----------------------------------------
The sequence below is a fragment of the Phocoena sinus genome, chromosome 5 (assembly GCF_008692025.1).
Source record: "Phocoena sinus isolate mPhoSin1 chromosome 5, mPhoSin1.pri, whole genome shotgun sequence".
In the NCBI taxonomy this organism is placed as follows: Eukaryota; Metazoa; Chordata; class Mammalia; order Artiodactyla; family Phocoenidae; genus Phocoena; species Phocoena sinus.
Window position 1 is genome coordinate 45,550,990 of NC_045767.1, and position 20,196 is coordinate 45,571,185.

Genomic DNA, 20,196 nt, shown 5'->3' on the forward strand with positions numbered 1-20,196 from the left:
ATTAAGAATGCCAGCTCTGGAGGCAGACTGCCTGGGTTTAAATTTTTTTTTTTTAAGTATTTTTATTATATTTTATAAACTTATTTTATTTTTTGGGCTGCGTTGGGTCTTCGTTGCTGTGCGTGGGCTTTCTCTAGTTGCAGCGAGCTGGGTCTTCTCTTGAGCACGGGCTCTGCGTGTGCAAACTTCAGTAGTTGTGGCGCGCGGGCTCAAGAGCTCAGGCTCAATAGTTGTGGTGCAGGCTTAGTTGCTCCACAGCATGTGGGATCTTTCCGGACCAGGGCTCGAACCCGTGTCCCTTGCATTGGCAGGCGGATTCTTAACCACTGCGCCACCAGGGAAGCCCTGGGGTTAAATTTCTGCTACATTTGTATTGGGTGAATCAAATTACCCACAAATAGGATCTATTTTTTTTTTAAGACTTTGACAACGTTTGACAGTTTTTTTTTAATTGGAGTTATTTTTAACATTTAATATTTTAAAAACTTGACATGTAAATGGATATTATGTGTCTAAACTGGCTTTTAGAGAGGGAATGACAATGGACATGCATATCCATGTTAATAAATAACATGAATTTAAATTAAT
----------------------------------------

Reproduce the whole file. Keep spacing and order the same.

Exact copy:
The sequence below is a fragment of the Phocoena sinus genome, chromosome 5 (assembly GCF_008692025.1).
Source record: "Phocoena sinus isolate mPhoSin1 chromosome 5, mPhoSin1.pri, whole genome shotgun sequence".
In the NCBI taxonomy this organism is placed as follows: Eukaryota; Metazoa; Chordata; class Mammalia; order Artiodactyla; family Phocoenidae; genus Phocoena; species Phocoena sinus.
Window position 1 is genome coordinate 45,550,990 of NC_045767.1, and position 20,196 is coordinate 45,571,185.

Genomic DNA, 20,196 nt, shown 5'->3' on the forward strand with positions numbered 1-20,196 from the left:
ATTAAGAATGCCAGCTCTGGAGGCAGACTGCCTGGGTTTAAATTTTTTTTTTTTAAGTATTTTTATTATATTTTATAAACTTATTTTATTTTTTGGGCTGCGTTGGGTCTTCGTTGCTGTGCGTGGGCTTTCTCTAGTTGCAGCGAGCTGGGTCTTCTCTTGAGCACGGGCTCTGCGTGTGCAAACTTCAGTAGTTGTGGCGCGCGGGCTCAAGAGCTCAGGCTCAATAGTTGTGGTGCAGGCTTAGTTGCTCCACAGCATGTGGGATCTTTCCGGACCAGGGCTCGAACCCGTGTCCCTTGCATTGGCAGGCGGATTCTTAACCACTGCGCCACCAGGGAAGCCCTGGGGTTAAATTTCTGCTACATTTGTATTGGGTGAATCAAATTACCCACAAATAGGATCTATTTTTTTTTTAAGACTTTGACAACGTTTGACAGTTTTTTTTTAATTGGAGTTATTTTTAACATTTAATATTTTAAAAACTTGACATGTAAATGGATATTATGTGTCTAAACTGGCTTTTAGAGAGGGAATGACAATGGACATGCATATCCATGTTAATAAATAACATGAATTTAAATTAAT